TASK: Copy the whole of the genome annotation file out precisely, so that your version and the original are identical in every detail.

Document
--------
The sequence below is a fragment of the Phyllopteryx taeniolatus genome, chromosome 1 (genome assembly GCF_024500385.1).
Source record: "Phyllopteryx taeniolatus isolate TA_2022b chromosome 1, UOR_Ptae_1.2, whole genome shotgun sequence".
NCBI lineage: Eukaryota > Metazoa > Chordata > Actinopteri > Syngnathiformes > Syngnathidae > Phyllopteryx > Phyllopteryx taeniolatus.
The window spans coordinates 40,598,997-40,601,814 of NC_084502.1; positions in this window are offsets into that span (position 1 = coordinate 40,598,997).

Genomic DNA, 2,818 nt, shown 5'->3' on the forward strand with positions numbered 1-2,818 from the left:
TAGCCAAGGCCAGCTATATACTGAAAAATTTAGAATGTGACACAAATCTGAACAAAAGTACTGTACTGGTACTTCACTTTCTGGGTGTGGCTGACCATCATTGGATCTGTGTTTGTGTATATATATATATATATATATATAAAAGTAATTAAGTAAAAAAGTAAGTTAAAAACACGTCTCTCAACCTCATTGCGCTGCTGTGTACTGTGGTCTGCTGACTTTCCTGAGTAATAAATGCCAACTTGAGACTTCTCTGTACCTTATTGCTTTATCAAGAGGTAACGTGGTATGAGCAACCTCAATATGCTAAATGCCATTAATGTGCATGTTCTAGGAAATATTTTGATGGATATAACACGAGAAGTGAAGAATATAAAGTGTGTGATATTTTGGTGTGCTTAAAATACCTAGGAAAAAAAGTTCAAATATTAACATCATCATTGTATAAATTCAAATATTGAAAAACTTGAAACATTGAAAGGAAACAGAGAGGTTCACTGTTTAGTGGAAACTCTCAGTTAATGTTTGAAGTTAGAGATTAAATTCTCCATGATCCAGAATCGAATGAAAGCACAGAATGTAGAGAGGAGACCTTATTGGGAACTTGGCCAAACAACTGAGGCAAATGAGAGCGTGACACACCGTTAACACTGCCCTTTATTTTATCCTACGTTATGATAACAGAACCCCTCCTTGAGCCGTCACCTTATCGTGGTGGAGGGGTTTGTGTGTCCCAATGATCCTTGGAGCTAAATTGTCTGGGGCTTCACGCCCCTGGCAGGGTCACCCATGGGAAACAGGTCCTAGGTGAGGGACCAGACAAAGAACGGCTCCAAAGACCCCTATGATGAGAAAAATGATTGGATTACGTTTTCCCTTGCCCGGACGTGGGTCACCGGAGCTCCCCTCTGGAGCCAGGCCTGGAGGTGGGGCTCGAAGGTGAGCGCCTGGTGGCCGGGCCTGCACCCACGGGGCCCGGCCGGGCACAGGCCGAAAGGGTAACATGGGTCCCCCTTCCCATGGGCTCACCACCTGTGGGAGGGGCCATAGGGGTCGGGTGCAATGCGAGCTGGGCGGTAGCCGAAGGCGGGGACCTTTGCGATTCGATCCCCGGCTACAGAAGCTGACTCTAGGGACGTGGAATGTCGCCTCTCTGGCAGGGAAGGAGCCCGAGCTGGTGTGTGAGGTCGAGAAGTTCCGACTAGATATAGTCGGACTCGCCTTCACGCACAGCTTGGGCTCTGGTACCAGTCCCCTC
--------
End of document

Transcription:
The sequence below is a fragment of the Phyllopteryx taeniolatus genome, chromosome 1 (genome assembly GCF_024500385.1).
Source record: "Phyllopteryx taeniolatus isolate TA_2022b chromosome 1, UOR_Ptae_1.2, whole genome shotgun sequence".
NCBI lineage: Eukaryota > Metazoa > Chordata > Actinopteri > Syngnathiformes > Syngnathidae > Phyllopteryx > Phyllopteryx taeniolatus.
The window spans coordinates 40,598,997-40,601,814 of NC_084502.1; positions in this window are offsets into that span (position 1 = coordinate 40,598,997).

Genomic DNA, 2,818 nt, shown 5'->3' on the forward strand with positions numbered 1-2,818 from the left:
TAGCCAAGGCCAGCTATATACTGAAAAATTTAGAATGTGACACAAATCTGAACAAAAGTACTGTACTGGTACTTCACTTTCTGGGTGTGGCTGACCATCATTGGATCTGTGTTTGTGTATATATATATATATATATATATAAAAGTAATTAAGTAAAAAAGTAAGTTAAAAACACGTCTCTCAACCTCATTGCGCTGCTGTGTACTGTGGTCTGCTGACTTTCCTGAGTAATAAATGCCAACTTGAGACTTCTCTGTACCTTATTGCTTTATCAAGAGGTAACGTGGTATGAGCAACCTCAATATGCTAAATGCCATTAATGTGCATGTTCTAGGAAATATTTTGATGGATATAACACGAGAAGTGAAGAATATAAAGTGTGTGATATTTTGGTGTGCTTAAAATACCTAGGAAAAAAAGTTCAAATATTAACATCATCATTGTATAAATTCAAATATTGAAAAACTTGAAACATTGAAAGGAAACAGAGAGGTTCACTGTTTAGTGGAAACTCTCAGTTAATGTTTGAAGTTAGAGATTAAATTCTCCATGATCCAGAATCGAATGAAAGCACAGAATGTAGAGAGGAGACCTTATTGGGAACTTGGCCAAACAACTGAGGCAAATGAGAGCGTGACACACCGTTAACACTGCCCTTTATTTTATCCTACGTTATGATAACAGAACCCCTCCTTGAGCCGTCACCTTATCGTGGTGGAGGGGTTTGTGTGTCCCAATGATCCTTGGAGCTAAATTGTCTGGGGCTTCACGCCCCTGGCAGGGTCACCCATGGGAAACAGGTCCTAGGTGAGGGACCAGACAAAGAACGGCTCCAAAGACCCCTATGATGAGAAAAATGATTGGATTACGTTTTCCCTTGCCCGGACGTGGGTCACCGGAGCTCCCCTCTGGAGCCAGGCCTGGAGGTGGGGCTCGAAGGTGAGCGCCTGGTGGCCGGGCCTGCACCCACGGGGCCCGGCCGGGCACAGGCCGAAAGGGTAACATGGGTCCCCCTTCCCATGGGCTCACCACCTGTGGGAGGGGCCATAGGGGTCGGGTGCAATGCGAGCTGGGCGGTAGCCGAAGGCGGGGACCTTTGCGATTCGATCCCCGGCTACAGAAGCTGACTCTAGGGACGTGGAATGTCGCCTCTCTGGCAGGGAAGGAGCCCGAGCTGGTGTGTGAGGTCGAGAAGTTCCGACTAGATATAGTCGGACTCGCCTTCACGCACAGCTTGGGCTCTGGTACCAGTCCCCTC